Dunlap v. Horton

Filing 3

MEMORANDUM OPINION and ORDER Dismissing Case Without Prejudice re 1 Petition for Writ of Habeas Corpus - Signed by District Judge Judith E. Levy. (FMos)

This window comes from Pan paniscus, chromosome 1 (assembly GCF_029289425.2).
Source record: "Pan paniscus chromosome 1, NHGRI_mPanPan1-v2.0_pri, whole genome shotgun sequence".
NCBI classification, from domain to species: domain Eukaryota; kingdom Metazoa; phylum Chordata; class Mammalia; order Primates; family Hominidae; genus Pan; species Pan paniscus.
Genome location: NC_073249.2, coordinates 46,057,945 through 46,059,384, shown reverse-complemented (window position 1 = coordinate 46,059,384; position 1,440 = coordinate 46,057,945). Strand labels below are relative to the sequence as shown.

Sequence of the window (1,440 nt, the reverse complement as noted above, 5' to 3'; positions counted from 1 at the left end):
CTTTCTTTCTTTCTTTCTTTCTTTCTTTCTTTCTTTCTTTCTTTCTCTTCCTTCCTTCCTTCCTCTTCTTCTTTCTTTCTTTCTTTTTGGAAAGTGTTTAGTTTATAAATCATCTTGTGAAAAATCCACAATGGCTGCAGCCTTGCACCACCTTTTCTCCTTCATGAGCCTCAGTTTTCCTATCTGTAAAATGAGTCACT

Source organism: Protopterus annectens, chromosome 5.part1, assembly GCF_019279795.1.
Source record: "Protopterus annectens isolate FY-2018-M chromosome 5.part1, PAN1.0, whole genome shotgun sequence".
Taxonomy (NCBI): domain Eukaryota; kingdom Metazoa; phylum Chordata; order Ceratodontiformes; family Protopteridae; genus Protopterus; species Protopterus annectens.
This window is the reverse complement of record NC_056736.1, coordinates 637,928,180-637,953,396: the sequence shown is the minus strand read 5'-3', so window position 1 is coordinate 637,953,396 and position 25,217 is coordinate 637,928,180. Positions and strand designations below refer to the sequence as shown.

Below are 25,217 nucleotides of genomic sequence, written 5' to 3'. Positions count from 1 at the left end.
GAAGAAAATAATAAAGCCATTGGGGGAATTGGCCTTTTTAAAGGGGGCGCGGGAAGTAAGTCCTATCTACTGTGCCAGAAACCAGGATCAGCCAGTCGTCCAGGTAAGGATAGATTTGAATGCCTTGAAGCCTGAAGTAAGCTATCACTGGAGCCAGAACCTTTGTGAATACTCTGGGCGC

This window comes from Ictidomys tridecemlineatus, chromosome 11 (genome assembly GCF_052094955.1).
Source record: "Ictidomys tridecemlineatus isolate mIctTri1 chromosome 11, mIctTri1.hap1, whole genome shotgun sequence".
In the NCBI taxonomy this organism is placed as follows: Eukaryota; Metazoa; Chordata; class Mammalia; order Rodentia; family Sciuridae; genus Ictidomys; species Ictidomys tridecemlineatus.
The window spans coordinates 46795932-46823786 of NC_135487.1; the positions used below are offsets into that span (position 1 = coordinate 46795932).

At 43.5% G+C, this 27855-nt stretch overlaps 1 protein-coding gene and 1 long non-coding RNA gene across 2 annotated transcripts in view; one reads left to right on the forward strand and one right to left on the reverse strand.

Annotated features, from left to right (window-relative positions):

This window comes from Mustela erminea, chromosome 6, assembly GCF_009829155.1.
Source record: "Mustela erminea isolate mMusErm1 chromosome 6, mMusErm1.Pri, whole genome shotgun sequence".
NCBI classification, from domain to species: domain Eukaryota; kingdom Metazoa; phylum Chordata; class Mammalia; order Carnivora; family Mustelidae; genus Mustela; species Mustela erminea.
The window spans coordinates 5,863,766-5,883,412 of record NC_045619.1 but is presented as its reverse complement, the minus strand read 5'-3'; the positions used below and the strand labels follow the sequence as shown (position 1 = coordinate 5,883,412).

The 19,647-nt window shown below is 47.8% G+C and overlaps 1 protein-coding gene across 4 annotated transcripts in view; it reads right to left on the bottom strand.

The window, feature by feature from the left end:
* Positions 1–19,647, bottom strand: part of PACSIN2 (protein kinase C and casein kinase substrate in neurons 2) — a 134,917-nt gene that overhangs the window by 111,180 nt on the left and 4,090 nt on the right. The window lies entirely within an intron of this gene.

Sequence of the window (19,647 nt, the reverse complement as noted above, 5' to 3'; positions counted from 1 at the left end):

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UNITED STATES DISTRICT COURT EASTERN DISTRICT OF MICHIGAN SOUTHERN DIVISION Darnell Dunlap, Petitioner, v. Case No. 17-cv-11338 Judith E. Levy United States District Judge Connie Horton, Mag. Judge David R. Grand Respondent. ________________________________/ ORDER DISMISSING CASE WITHOUT PREJUDICE Michigan state prisoner Darnell Dunlap, who is presently serving a sentence of twenty-five to forty years for second-degree murder, has filed a letter addressed: “Dear Court Administration, Seeking Investigation.” In the letter, Petitioner raises many concerns related to his state-court conviction and asks the Court to investigate the matter. The letter has been docketed as a habeas corpus petition. The Court will dismiss the case without prejudice because a petitioner may not commence a habeas action by filing a letter. See Fed. R. Civ. P. 3, and Rule 2(c) and (d), Rules Governing Section 2254 Cases in the United States District Courts. Upon the filing of a habeas corpus petition, the Court must promptly examine the petition to determine “if it plainly appears from the face of the petition and any exhibits annexed to it that the petitioner is not entitled to relief.” Rule 4, Rules Governing Section 2254 Cases. If the Court determines that the petitioner is not entitled to relief, the court shall summarily dismiss the petition. McFarland v. Scott, 512 U.S. 849, 856 (1994) (“Federal courts are authorized to dismiss summarily any habeas petition that appears legally insufficient on its face.”). Federal Rule of Civil Procedure 3 explains that “[a] civil action is commenced by filing a complaint.” Fed. R. Civ. P. 3. The Supreme Court has held that, “[t]he logical conclusion, therefore, is that a habeas suit begins with the filing of an application for habeas corpus relief – the equivalent of a complaint in an ordinary civil case. Woodford v. Garceau, 538 U.S. 202, 208 (2003). Furthermore, Rules 2(c) and 2(d) of the Rules Governing Section 2254 Cases provide that an application for writ of habeas corpus shall be in the form of a petition which specifies each ground for relief. Petitioner’s letter fails to comply with these requirements and will be dismissed on that basis. 2 The Court declines to construe Petitioner’s letter as a habeas corpus petition challenging the second-degree murder conviction because it is not clear whether that is what Petitioner intended. Petitioner previously filed a habeas petition challenging his seconddegree murder conviction, which was denied on the merits. See Opinion and Order Denying Petition for Writ of Habeas Corpus, 4/21/16, Case No. 5:14-cv-11537, (Dkt. 30). In that case, Petitioner specifically sought relief under 28 U.S.C. § 2254. Thus, if Petitioner intended the pending matter to be filed as a habeas corpus petition, he clearly had the knowledge to file it as such. Moreover, the filing of a successive habeas corpus petition requires prior authorization from the Sixth Circuit Court of Appeals, which Petitioner has not obtained. For the foregoing reasons, IT IS ORDERED that this matter is DISMISSED WITHOUT PREJUDICE. Dated: May 10, 2017 Ann Arbor, Michigan s/Judith E. Levy JUDITH E. LEVY United States District Judge CERTIFICATE OF SERVICE The undersigned certifies that the foregoing document was served upon counsel of record and any unrepresented parties via the Court’s 3 ECF System to their respective email or First Class U.S. mail addresses disclosed on the Notice of Electronic Filing on May 10, 2017. s/Felicia M. Moses FELICIA M. MOSES Case Manager 4

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